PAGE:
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  • Names that Top the Presidential Polls Are Not Considered a Step Foreward

    Yesterday Lembaga Survei Indonesia (LSI), a leading Indonesian public opinion research institute, published the result of a survey that indicated Megawati Soekarnoputri is leading the poll to become the country's next president in 2014. In the survey she is closely followed by Aburizal Bakrie and Prabowo Subianto. This preliminary result can be regarded negative as these names are 'products' of the old regime and thus will not support further democratization.

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  • Low Competitiveness Blocks Development of Indonesia's Manufacturing Sector

    Despite the fact that Indonesia reported the world's third-highest GDP growth in 2012 (behind China's 7.4 percent and Saudi Arabia's 7.1 percent), supported by rising consumption by a burgeoning middle class and significant increased foreign direct investment, the country's performance in terms of competitiveness is disappointing. It is cheaper to import products from countries that contain competitive businesses than to produce them in Indonesia.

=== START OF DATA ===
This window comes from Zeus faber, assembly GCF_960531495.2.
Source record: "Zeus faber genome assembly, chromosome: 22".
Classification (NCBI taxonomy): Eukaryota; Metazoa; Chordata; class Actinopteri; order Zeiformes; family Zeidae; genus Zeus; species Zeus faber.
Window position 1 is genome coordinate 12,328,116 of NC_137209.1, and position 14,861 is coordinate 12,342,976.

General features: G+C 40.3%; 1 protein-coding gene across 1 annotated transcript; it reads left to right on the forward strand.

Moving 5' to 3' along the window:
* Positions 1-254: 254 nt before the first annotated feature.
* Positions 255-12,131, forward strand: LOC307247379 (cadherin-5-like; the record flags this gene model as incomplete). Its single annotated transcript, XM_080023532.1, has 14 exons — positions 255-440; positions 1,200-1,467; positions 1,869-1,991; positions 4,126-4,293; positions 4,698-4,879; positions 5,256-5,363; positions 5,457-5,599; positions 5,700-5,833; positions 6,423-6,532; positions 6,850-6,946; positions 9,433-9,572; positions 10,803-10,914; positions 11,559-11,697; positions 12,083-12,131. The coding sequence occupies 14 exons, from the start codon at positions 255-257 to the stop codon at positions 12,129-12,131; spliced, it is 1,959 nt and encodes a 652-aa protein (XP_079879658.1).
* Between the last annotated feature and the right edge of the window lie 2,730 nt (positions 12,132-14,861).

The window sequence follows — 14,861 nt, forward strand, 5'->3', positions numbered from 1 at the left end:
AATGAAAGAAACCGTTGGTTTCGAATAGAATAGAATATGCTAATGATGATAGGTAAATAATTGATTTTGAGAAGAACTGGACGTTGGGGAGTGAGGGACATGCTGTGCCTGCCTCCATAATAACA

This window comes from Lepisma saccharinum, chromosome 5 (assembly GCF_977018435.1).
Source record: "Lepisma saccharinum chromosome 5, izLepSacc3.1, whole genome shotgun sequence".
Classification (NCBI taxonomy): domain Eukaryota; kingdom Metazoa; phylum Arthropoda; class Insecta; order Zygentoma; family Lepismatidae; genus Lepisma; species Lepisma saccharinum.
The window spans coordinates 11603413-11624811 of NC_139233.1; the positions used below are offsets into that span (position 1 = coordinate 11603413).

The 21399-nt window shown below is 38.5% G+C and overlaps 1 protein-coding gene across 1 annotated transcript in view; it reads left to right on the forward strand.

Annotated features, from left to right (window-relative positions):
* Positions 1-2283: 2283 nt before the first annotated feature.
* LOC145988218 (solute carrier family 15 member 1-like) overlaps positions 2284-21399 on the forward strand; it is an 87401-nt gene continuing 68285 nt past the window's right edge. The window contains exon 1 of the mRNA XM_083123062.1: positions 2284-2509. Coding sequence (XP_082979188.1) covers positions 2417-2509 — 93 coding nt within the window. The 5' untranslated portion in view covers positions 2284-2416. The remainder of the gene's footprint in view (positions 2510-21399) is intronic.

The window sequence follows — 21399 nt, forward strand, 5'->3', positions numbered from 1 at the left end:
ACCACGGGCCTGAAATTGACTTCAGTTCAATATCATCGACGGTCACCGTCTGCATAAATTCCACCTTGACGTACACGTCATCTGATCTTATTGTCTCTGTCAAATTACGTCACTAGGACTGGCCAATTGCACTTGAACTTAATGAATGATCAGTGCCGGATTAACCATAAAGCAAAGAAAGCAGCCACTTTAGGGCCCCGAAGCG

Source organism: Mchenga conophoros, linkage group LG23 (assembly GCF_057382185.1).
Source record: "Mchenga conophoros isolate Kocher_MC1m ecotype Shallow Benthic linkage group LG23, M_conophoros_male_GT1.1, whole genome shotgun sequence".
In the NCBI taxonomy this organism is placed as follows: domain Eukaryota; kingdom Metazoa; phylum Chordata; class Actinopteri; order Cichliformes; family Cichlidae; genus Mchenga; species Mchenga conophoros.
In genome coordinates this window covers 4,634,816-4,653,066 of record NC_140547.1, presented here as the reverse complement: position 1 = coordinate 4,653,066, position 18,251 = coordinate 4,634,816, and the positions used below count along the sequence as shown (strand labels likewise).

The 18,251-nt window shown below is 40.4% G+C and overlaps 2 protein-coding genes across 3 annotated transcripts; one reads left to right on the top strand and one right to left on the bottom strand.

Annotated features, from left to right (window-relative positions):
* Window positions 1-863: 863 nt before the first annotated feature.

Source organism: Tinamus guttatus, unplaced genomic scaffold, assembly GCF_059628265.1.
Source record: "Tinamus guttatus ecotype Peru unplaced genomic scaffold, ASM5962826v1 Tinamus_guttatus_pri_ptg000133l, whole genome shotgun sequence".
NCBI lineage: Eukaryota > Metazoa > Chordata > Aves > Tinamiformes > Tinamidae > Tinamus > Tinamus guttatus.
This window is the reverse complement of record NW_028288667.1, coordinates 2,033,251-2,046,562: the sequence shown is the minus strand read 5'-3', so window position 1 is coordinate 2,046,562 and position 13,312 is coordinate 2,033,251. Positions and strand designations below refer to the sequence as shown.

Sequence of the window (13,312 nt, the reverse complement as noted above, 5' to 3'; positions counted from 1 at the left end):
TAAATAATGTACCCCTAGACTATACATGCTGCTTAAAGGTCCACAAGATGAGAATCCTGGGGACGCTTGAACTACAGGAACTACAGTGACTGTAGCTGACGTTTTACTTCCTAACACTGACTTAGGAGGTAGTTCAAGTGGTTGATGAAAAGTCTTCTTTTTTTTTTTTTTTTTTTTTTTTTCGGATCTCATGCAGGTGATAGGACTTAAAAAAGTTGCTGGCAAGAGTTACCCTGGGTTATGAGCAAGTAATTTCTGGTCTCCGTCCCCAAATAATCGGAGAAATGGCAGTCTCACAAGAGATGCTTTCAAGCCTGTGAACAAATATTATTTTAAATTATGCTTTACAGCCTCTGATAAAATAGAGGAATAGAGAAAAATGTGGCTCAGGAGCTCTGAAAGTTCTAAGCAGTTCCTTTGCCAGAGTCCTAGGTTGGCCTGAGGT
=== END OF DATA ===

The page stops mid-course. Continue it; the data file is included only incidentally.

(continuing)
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  • Agus Martowardojo Nominated for Governor of Indonesia's Central Bank

    Agus Martowardojo Nominated for Governor of Indonesia's Central Bank

    President Susilo Bambang Yudhoyono has nominated Agus D.W. Martowardojo, currently serving as Finance minister, to replace Darmin Nasution as governor of Bank Indonesia, Indonesia's central bank. Nasution, who has been governor since September 2010, will see his term end in May this year. To become the next governor, Martowardojo still needs approval of Indonesia's House of Representatives (DPR), and that might be a bottleneck.

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  • President Yudhoyono Back to Take Leadership of his Crumbling Democratic Party

    Just a few years ago, Susilo Bambang Yudhoyono's Democratic Party (in Indonesian Partai Demokrat or PD) enjoyed huge popularity among Indonesia's population. More than one fifth of the electorate voted for the 'Democrats' in the 2009 parliamentary election, a notable achievement in Indonesia's pluralistic society. In particular, the party's hard stance towards corruption was likened by the people. Now, however, the party crumbles under its own weight.